Oil price slump threatens to erode Algeria’s status quo

Violent protests over deteriorating public services have raised fears of more extreme responses.

Saudi oil fields
Oil prices dipped below $50 a barrel in January, but Algeria needs the country's main crude grade to trade at $121 a barrel to avoid a budget deficit [EPA]

Algiers Last December, hundreds of protesters in Touggourt, a Saharan city 600km southeast of Algiers, demonstrated against the delay in government social handouts. Three men died during violent clashes between protesters and police.  

While protests over deteriorating public services in the south are common, they are rarely violent. Recent developments have raised fears of more extreme responses, analysts say, as more and more Algerians have started to feel the pinch, with oil prices at their lowest levels in about five years. 

Recent protests have taken place against the backdrop of Algeria’s government introducing 10 “save-money measures”, including a public-sector hiring freeze and postponement in funding mega-projects, such as railways. Last October, hundreds of officers marched through the streets of a number of Algerian cities, including Khenchela and Oran, demanding better pay and working conditions, along with public housing for their families.

OPINION: Eroding Algeria’s status quo

In Algeria, the hydrocarbon sector accounts for 97 percent of the country’s total exports and 58 percent of its total fiscal revenues, according to the International Monetary Fund. While oil prices dipped below $50 a barrel in January, Algeria needs the country’s main crude grade to be traded at $121 a barrel in order to avoid a budget deficit.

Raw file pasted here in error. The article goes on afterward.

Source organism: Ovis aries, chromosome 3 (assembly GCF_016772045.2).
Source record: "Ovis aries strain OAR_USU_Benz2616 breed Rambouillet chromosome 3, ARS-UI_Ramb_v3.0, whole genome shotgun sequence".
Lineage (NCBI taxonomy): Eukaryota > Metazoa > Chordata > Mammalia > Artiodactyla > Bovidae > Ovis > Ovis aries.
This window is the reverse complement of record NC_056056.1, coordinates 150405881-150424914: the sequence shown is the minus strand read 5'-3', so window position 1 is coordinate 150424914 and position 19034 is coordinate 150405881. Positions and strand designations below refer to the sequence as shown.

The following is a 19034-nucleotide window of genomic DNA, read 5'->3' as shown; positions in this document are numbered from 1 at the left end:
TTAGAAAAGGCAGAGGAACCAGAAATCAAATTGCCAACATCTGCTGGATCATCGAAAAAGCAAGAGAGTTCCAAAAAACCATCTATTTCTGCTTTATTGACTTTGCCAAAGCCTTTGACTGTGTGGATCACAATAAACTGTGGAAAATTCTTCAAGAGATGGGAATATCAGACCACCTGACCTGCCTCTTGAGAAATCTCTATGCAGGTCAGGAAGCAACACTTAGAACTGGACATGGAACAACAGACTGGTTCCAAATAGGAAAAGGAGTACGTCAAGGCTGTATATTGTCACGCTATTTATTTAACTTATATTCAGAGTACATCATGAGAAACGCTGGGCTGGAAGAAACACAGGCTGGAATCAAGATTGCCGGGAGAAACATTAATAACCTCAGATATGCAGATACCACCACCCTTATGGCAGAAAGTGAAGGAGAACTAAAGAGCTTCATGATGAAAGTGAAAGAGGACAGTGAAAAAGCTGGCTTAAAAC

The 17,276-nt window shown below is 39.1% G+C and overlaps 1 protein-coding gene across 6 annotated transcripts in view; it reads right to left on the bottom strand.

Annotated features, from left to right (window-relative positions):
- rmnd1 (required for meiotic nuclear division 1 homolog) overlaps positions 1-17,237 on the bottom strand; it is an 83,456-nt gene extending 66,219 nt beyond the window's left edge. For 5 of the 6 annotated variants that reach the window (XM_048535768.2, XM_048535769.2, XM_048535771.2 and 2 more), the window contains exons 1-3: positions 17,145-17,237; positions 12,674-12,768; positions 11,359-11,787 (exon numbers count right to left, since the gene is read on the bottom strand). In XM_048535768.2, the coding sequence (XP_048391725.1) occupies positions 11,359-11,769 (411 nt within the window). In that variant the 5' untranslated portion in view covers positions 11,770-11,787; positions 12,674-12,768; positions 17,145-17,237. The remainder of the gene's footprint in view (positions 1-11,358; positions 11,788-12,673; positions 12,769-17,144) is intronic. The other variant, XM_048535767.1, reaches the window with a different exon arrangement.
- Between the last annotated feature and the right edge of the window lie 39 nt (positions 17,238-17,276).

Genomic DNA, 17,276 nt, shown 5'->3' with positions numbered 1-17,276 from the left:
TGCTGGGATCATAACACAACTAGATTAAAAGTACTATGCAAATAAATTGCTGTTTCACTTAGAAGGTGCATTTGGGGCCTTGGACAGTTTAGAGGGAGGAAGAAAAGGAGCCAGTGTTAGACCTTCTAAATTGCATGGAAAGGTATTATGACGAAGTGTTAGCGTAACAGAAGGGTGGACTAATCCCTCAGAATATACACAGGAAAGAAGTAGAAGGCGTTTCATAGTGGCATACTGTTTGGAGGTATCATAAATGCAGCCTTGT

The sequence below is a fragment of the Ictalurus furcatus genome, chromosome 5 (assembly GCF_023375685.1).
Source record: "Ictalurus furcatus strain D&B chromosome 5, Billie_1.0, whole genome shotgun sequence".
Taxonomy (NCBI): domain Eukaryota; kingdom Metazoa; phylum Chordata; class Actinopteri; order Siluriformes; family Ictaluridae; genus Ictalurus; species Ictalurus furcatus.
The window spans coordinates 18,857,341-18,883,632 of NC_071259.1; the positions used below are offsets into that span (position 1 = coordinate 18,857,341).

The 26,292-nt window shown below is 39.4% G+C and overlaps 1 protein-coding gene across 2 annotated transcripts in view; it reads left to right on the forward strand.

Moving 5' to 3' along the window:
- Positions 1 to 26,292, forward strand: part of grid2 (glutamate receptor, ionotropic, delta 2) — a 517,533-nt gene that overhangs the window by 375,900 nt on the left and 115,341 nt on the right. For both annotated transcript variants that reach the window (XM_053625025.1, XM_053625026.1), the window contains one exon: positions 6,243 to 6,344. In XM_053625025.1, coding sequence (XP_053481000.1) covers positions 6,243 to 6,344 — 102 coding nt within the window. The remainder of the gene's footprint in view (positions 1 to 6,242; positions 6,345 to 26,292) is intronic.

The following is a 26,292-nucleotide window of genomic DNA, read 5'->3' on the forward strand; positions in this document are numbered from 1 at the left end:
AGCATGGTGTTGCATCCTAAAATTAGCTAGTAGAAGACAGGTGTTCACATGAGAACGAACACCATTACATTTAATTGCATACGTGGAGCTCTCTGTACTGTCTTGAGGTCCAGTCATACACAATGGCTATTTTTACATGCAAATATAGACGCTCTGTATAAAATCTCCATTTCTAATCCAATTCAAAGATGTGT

As a consequence, Algeria slipped into the red in 2014, with a deficit reaching 18 percent of the gross domestic product (GDP) for the first time in 15 years.

When oil prices plunged in 1986, Algeria was on the verge of bankruptcy, and riots broke out across the country. At the time, the slump in oil prices was among the factors leading to the “black decade”, Algeria’s civil war, which killed more than 200,000 civilians.

But government officials maintain history will not repeat itself this time around, since the country’s foreign exchange reserves would be able to cushion any short-term shock.

“It is inappropriate to talk about a recession in Algeria, given our large foreign currency reserves, which reached about $193bn in 2013,” said Samira Bouras Kerkouche, an MP from the ruling National Liberation Front (FLN).

Actually, in Algeria, the falling oil prices is less an economic issue than a political problem given the lack of legitimacy of the decision-making institutions. They have been buying their legitimacy with the oil receipts.

by Omar Saoudi, Rally for Culture and Democracy

“There is nothing to worry about, because even if oil prices continue to plunge, our budget law is calculated on a basis of a barrel at $37. In other words, we would feel the pinch in about three years only,” Kerkouche told Al Jazeera.

Abdelaziz Bouteflika – Algeria’s ailing president, who has barely been seen in public since his election for a fourth consecutive term in April 2014 – echoed similar sentiments. In a statement published by Algeria’s official news agency APS,  the president said the country “will survive without major difficulties the serious disruptions in the global markets”.

In a rare public appearance late last year, Bouteflika chaired a meeting exclusively devoted to this issue, instructing the government to ensure a “permanent follow-up” and the necessary economic and budgetary adaptations. But he ruled out all questioning of the current public investment policy, especially in sectors that directly affect residents.

Bouteflika recently signed the 2015 budget law, increasing state spending by 15 percent and pushing Algeria’s deficit to 22 percent of its GDP.